But I remain optimistic about signing parties that move out of the bookstore box. Even if you don’ t sell many books, you draw attention to your work. And you can have a great time!

Blurb for Murder at the Tremont House (launching Feb. 27MurderattheTremontHouse-md(2)

When free-lance journalist Sara Jo Cavanaugh comes to Wheeler to do an in-depth study of Kate’s town for a feature on small-town America, Kate senses she will be trouble. Sara Jo stays at the B&B, Tremont House, run by Kate’s sister, Donna, and unwittingly drives a further wedge into Donna’s marriage to Wheeler’s mayor Tom Bryson. And soon she’s spending way too much time interviewing high school students, one young athlete in particular. Police chief Rick Samuels ignores Kate’s instinct, but lawyer David Clinkscales, her former boss from Dallas, takes it more seriously.

Sara Jo arouses animosity in Wheeler with the personal, intrusive questions she asks, and when she is found murdered, the list of suspects is long. But Kate heads the list, and she must clear her name, with the help of David and Rick. A second murder confirms that someone is desperate, and now Rick is convinced Kate is in danger.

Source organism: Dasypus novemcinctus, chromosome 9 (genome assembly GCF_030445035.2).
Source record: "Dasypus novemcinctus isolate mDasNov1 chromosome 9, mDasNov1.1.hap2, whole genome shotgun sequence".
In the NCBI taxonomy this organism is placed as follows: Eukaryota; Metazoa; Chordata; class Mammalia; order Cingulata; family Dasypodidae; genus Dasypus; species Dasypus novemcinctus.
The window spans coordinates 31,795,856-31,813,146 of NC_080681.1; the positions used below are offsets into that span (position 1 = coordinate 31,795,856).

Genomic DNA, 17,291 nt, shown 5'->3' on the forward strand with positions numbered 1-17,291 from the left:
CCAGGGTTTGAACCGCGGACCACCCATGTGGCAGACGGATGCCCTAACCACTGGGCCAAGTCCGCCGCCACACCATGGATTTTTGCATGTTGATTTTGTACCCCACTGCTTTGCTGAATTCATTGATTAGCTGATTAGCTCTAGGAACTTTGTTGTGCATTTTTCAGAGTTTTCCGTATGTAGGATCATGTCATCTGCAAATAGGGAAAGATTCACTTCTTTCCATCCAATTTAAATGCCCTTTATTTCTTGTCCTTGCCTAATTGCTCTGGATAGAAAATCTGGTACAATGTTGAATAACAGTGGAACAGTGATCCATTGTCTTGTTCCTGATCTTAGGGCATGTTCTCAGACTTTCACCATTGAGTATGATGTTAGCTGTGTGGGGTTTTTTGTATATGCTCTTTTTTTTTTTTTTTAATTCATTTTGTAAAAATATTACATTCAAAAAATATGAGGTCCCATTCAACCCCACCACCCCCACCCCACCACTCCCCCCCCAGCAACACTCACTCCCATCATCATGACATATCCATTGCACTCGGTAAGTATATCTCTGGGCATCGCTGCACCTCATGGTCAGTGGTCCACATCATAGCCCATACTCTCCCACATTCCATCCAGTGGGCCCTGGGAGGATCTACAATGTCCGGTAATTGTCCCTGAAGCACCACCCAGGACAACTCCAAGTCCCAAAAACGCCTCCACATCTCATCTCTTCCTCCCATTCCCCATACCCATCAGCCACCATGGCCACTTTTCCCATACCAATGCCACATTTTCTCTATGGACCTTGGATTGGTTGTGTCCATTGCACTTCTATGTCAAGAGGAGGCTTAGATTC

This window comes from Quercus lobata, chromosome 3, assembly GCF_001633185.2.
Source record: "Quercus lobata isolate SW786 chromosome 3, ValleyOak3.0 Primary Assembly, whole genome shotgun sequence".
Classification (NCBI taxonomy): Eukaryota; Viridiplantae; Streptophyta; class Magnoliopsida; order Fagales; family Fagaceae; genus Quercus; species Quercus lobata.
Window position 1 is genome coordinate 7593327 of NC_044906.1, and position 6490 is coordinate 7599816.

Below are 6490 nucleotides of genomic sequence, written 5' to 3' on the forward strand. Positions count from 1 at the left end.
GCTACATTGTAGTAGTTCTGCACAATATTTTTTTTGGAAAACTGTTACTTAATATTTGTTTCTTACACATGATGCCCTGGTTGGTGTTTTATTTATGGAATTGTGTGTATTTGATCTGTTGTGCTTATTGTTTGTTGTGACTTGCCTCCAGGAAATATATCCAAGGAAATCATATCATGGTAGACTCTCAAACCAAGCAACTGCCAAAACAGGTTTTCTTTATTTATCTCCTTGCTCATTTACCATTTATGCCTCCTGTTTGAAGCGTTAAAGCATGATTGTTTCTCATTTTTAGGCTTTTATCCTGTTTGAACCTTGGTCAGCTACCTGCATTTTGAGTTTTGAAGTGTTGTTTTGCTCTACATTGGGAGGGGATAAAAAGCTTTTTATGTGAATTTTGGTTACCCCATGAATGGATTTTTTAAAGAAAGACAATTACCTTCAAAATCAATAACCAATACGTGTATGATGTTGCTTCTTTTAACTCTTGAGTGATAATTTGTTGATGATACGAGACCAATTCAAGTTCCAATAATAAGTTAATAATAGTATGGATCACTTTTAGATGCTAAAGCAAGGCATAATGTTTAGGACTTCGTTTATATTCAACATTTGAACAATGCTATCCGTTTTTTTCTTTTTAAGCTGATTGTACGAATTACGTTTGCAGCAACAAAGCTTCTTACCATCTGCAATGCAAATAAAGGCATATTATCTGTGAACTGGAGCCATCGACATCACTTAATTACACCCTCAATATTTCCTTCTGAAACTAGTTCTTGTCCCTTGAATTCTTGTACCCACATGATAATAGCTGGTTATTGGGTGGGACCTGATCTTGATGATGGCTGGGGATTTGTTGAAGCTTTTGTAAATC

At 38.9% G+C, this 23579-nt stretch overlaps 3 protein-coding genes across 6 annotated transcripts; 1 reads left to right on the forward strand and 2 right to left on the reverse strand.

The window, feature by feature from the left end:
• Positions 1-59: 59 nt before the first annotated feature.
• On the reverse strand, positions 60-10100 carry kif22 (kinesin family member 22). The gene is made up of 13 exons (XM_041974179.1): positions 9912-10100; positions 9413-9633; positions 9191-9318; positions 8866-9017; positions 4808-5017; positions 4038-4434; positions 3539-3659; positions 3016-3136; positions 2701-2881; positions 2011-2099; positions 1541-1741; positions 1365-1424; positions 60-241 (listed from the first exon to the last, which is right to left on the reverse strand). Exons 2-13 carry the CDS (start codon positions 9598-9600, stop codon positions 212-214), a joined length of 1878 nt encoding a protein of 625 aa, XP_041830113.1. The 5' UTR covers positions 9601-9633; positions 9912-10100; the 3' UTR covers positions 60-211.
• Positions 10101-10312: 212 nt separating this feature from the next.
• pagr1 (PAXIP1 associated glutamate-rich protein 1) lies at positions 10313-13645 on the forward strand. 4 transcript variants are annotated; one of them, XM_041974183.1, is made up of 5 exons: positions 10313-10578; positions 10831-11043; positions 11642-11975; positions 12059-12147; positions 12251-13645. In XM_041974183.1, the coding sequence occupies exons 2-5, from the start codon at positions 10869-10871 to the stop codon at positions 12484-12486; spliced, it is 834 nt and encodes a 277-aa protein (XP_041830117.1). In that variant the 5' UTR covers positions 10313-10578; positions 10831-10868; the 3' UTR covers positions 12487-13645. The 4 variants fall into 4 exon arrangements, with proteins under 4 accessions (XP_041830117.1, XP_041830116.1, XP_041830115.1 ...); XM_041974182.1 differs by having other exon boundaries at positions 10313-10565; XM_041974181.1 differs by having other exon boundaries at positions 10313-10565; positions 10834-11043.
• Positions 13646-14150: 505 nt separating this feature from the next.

There’s a love triangle, a cooking school, a kidnapping, a broken marriage, and a lot of adventure before the threads of this mystery are untangled, and Wheeler can go back to being a peaceful small town. If it ever does.

Recipes included.

Author Bio

Murder at Tremont House is the second Blue Plate Mystery from award-winning novelist Judy Alter, following the successful Murder at the Blue Plate Café. Judy is also the author of four books in the Kelly O’Connell Mysteries series: Skeleton in a Dead Space, No Neighborhood for Old Women, Trouble in a Big Box, and Danger Comes Home. With the Blue Plate Murder series, she moves from inner city Fort Worth to small-town East Texas to create a new set of characters in a setting modeled after a restaurant that was for years one of her family’s favorites.

Follow Judy at http://www.judyalter.com or her two blogs at http://www.judys-stew.blogspot.com or http://potluckwithjudy.blogspot.com. Or look for on Facebook at https://www.facebook.com/#!/pages/Judy-Alter-Author/366948676705857?fref=ts or on Twitter where she is @judyalter.